Raleigh, N.C. — The lease Gov. Bev Perdue signed allowing Raleigh to build a destination park on the Dorothea Dix property could be challenged and invalidated, a lawyer for the state Department of Justice warned the day before it was signed.
"Finally, and most critically, we strongly advise against the inclusion of the leasehold financing language," lawyer Don Teeter wrote in December to then-Secretary of Administration Moses Carey and others.
Teeter's emails and other communications between lawyers for the state and the city were disclosed under a public records request by WRAL News.
The leasehold language gives the city the right to borrow against the value of its lease on the property in order to finance the construction of the park. Teeter warned that leasehold financing language exceeded the authority that the Council of State gave the governor in early December.
"(I)f this lease were to be adjudged to exceed the Scope of the Council of State approval, the continued validity of the lease is very much more in question," Teeter wrote.
Officials with the department declined to comment Tuesday on the issues raised in the documents.
"These questions may be involved in future litigation against the state, therefore we can’t respond," said Noelle Talley, a spokeswoman for Attorney General Roy Cooper.
Lease may have exceeded outline
The Council of State approved the lease arrangement for Dix on Dec. 4. The council is made up of 10 statewide officials, including the governor and attorney general.
At the time, the council had only an outline of the deal but not the actual lease language. Talley said that this was not unusual, although some critics have raised questions about how they could approve a deal without knowing all its details.
Documents disclosed by the Department of Justice Tuesday detail the negotiations and the discussions among lawyers who were building the lease from the point of the Dec. 4 approval until it was signed. They show that the finer points of the arrangement were still being negotiated on Dec. 21, little more than a week before Perdue and Raleigh Mayor Nancy McFarlane signed the deal.
Teeter essentially warned that the outline approved by the council did not include the leasehold financing language. He says the full lease may have had to return to the council. Failing that, he said, it could be vulnerable to a court challenge.
In response to Teeter's Dec. 19 email, Carey instructed Teeter to finalize the deal with the city and negotiate any last-minute changes with City Attorney Tom McCormick.
At the time, state House and Senate Republicans warned Perdue not to go forward with the deal, saying they would look for ways to undo the contract if she did.
Months later, after Perdue left office and Gov. Pat McCrory was in power, a bill condemning the Dix lease and returning the property to the state's full control cleared the state Senate. A similar bill is pending in the House.
The documents released Tuesday don't speak to the legal issues initially raised by lawmakers, but they add more fuel to their push to undo the deal.
“The correspondence between the state’s attorneys and Gov. Perdue’s administration further supports the Senate’s concern that the Dorothea Dix lease is unlawful," said Sen. Ralph Hise, R-Mitchell, one of the sponsors of the Senate condemnation bill.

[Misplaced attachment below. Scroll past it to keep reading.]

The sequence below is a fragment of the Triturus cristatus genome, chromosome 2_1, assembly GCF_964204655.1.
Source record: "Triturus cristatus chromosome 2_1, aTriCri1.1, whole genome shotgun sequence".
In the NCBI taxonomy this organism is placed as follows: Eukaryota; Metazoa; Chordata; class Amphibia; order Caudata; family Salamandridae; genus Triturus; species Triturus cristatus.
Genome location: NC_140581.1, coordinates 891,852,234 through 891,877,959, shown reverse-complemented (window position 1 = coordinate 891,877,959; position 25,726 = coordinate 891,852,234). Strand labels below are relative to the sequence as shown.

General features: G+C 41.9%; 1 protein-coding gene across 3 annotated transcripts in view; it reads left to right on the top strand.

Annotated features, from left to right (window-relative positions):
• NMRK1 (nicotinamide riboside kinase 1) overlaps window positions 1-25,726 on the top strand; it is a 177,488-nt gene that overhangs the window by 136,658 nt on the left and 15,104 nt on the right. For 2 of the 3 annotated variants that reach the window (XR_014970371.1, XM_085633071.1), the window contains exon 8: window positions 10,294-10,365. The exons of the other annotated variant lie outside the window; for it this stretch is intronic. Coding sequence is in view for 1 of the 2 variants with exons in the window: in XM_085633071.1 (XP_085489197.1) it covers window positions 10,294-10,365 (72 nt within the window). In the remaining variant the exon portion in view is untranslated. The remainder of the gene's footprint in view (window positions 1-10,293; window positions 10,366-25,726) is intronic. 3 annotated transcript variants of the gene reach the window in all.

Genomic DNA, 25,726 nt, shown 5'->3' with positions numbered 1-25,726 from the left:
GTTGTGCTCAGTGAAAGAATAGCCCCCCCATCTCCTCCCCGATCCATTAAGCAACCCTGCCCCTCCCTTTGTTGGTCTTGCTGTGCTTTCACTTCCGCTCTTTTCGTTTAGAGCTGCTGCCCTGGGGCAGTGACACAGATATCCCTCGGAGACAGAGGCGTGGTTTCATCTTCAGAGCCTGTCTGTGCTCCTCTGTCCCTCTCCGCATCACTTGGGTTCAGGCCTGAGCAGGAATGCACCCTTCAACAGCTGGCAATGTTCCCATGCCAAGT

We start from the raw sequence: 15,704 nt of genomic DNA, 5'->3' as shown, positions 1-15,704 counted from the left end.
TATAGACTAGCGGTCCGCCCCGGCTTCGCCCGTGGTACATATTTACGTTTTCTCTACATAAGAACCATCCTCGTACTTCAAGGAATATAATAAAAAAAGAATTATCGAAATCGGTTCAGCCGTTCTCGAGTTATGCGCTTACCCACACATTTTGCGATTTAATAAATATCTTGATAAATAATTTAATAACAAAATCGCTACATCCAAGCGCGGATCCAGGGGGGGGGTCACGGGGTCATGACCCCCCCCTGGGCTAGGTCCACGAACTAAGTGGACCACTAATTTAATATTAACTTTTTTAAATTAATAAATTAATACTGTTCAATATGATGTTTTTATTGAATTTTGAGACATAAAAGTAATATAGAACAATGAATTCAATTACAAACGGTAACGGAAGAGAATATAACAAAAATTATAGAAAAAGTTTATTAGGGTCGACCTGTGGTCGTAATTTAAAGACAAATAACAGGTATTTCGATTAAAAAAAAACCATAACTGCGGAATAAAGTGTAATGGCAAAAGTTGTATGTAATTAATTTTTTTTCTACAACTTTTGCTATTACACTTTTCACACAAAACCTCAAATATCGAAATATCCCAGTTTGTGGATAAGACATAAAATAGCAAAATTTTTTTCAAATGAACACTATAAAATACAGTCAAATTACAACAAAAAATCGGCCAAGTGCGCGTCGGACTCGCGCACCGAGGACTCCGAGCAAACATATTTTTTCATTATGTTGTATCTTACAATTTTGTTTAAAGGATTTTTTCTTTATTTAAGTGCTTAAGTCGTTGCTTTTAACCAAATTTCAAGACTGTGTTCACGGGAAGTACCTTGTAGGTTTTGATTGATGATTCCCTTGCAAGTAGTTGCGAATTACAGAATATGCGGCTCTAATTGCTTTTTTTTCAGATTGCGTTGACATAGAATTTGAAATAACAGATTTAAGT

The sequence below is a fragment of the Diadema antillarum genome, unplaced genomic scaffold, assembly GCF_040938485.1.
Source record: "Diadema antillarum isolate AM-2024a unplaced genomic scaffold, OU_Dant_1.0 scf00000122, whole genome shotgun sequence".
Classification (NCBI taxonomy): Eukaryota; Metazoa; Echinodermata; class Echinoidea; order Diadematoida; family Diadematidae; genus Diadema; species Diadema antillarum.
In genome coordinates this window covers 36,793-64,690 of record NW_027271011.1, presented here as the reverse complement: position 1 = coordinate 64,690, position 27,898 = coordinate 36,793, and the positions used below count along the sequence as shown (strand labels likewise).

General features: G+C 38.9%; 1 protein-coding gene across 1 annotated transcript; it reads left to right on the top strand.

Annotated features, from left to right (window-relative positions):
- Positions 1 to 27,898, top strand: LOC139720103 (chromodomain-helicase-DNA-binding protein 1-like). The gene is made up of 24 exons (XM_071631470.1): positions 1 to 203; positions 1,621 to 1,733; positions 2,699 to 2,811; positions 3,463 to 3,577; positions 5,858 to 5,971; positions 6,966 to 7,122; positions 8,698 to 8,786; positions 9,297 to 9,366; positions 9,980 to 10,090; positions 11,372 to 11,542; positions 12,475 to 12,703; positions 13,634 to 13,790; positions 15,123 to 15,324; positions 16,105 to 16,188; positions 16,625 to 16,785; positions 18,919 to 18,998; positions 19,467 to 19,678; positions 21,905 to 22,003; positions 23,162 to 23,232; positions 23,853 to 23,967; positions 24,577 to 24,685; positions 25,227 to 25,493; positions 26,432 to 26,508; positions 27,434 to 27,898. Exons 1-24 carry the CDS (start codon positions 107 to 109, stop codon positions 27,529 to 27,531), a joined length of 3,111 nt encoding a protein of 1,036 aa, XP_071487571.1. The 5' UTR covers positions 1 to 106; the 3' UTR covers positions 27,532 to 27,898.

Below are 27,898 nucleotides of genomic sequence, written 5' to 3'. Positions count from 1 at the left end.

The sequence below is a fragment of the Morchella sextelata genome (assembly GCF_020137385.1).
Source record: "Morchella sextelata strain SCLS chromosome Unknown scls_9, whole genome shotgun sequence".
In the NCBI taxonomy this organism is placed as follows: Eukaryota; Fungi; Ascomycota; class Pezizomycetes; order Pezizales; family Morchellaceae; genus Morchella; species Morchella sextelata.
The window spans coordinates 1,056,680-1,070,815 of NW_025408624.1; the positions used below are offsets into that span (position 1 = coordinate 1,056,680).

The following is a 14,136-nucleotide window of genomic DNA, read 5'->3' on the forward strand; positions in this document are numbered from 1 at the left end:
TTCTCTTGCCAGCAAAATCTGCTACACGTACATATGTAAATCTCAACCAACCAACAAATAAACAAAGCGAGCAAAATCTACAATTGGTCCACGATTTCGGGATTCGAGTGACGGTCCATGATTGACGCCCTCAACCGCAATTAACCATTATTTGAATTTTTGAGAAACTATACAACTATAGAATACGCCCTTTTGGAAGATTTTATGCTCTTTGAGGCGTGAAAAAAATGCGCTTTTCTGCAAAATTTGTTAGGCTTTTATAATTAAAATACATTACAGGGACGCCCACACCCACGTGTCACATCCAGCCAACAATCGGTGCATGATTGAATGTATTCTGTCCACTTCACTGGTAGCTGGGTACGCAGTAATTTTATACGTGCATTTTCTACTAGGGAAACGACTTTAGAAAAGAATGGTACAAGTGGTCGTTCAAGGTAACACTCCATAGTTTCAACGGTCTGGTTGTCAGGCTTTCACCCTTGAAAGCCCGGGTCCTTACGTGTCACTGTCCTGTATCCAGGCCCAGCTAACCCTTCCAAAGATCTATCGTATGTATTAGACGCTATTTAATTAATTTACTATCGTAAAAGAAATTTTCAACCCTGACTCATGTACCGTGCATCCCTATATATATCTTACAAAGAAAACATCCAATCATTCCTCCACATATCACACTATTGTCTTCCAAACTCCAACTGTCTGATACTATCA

Sen. Louis Pate, R-Wayne, also said Tuesday he was concerned about the city being able "to encumber" the property.
However, McCormick said the leasehold financing language is fairly standard, particularly with longer-term leases.
"I don't know why they would be concerned about it," McCormick said.
Discussions continue between Raleigh, state
McCormick confirmed statements by others that negotiations between the city and the state are ongoing.
"There's been a lot of talking," he said.
Rep. Leo Daughtry, R-Johnston, chairman of the House Judiciary Committee, which is handling the bill that would undo the lease, said that Art Pope, a former lawmaker and Pat McCrory's budget director, has taken the lead on negotiations for the state.
Daughtry said he had heard about the leasehold financing concerns but added that he hoped they would be irrelevant by the end of the negotiations.
"The question is, is there a way to resolve the issue," he said. "I would really like them to explore a resolution to the bigger picture. I hope it doesn't become a concern."
Among the documents disclosed by the Department of Justice were multiple versions of the lease proposed by the city and the state.
Several of those documents contemplate what would happen if the state condemned the property, depending on how much of the property is taken back.
Another issue raised in the process was that the state had borrowed money to improve the buildings on the Dix property. An email from the State Treasurer's Office suggested that the final lease would need to ensure those bonds were not affected by the deal. Those concerns seemed to have been resolved by the end of the negotiations.
Some of the communications between the lawyers seemed to express frustration with the principals on both sides of the negotiations and their unwillingness to take legal advice.
In reply to Kevin McLaughlin, a staffer for the governor, Teeter wrote about his work with McCormick. McLaughlin reported that McCormick has made suggestions to McFarlane about how she could speed up negotiations between the state and city.
"Based on his reply, she had ignored good advice that he gave her in that regard last week. I told him that I have had such clients as well; might even have one or two now," Teeter wrote.